Our bookstore is now open. Shop today →

The Rudolf Steiner Archive

a project of Steiner Online Library, a public charity

Discussions with Teachers
GA 295

Discussion Twelve

3 September 1919, Stuttgart

Translated by Helen Fox

Speech Exercises:

Curtsey cressets Betsy jets cleric
lastly plotless light skeptic

RUDOLF STEINER: You will only get the words right when you can reel them off by heart. Be conscious of every syllable you speak!

Narrow wren
mirror royal
gearing grizzled
noting nippers
fender coughing

Some of the teachers, as requested, gave a comprehensive survey of the natural history of plants as discussed in yesterday’s discussion.

RUDOLF STEINER: Give as many examples as possible! Ideas about metamorphosis and germination cannot really be understood by children under the age of fourteen, and certainly not by children of nine to eleven. Related to this is something else of great importance that needs to be said. You must have followed the recent discussions from every side about so-called “sex education” for children. Every possible perspective, for and against, has been presented.

The subject essentially breaks down into three questions. First, we consider who should present such sex education. Those who think seriously about their great responsibility as teachers in the school soon realize the extraordinary difficulty of such an undertaking. I doubt if any of you would really welcome the job of providing sex education to young teenagers between twelve and fourteen. The second question concerns how this teaching should be given. This is not an easy question either. The third question is about its place in education. Where should you introduce it? In natural history lessons perhaps?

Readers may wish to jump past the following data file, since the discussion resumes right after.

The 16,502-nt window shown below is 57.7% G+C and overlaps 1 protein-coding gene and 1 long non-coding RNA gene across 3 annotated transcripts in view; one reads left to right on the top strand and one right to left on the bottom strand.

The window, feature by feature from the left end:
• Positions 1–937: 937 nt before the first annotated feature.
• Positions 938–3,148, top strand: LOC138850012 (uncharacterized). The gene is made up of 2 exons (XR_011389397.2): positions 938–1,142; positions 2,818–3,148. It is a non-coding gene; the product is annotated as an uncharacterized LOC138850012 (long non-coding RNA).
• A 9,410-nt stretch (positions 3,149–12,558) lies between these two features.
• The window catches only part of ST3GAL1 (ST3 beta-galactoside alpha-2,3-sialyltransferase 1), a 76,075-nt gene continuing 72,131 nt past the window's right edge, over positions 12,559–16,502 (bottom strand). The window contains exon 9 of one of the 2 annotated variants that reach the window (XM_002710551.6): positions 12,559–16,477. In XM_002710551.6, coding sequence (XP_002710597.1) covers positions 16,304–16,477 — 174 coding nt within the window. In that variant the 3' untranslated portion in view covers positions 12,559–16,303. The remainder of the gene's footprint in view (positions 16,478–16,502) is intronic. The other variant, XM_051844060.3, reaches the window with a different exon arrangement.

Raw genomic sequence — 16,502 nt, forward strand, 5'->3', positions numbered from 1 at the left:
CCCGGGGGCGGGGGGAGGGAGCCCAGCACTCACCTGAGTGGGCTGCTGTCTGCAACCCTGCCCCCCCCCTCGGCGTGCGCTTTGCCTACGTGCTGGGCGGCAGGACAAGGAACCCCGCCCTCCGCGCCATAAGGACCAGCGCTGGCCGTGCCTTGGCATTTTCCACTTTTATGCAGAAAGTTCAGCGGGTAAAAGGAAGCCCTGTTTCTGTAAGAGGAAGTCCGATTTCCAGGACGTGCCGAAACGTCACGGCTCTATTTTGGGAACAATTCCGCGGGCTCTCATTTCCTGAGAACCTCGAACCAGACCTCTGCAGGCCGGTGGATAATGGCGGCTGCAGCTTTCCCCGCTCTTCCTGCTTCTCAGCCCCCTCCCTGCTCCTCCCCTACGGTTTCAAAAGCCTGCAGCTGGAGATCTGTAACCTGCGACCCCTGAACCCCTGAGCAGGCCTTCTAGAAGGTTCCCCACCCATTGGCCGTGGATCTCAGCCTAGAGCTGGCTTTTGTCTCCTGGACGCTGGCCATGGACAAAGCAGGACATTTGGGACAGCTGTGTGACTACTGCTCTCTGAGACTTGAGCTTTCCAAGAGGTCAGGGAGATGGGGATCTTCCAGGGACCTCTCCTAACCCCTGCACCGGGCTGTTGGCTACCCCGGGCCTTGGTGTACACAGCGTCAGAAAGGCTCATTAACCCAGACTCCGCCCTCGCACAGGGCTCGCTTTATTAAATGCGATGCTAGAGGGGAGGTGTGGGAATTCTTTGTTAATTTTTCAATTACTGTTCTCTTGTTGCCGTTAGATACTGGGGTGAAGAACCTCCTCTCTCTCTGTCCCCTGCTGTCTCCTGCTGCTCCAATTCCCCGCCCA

If teaching were based on true educational principles this task would fall very naturally into place. If in your teaching you explain the process of growth to the children in relation to light, air, water, earth, and so on, the children will absorb such ideas so that you can proceed gradually to the process of fertilization in plants, and then in animals and human beings. But you must look comprehensively at this matter and show how plants come into existence through light, water, earth, and so on; in short, for the complicated process of growth and fertilization you must prepare ideas that will provide children with a foundation in imaginative thinking. The fact that there has been so much chatter about sex education proves that there is something wrong with teaching methods of today; it should certainly be possible in the early school years to prepare for later sex education. For instance, by explaining the process of growth in connection with light, air, water, and so on, the teacher could foster the pure and chaste views necessary for sex education later on.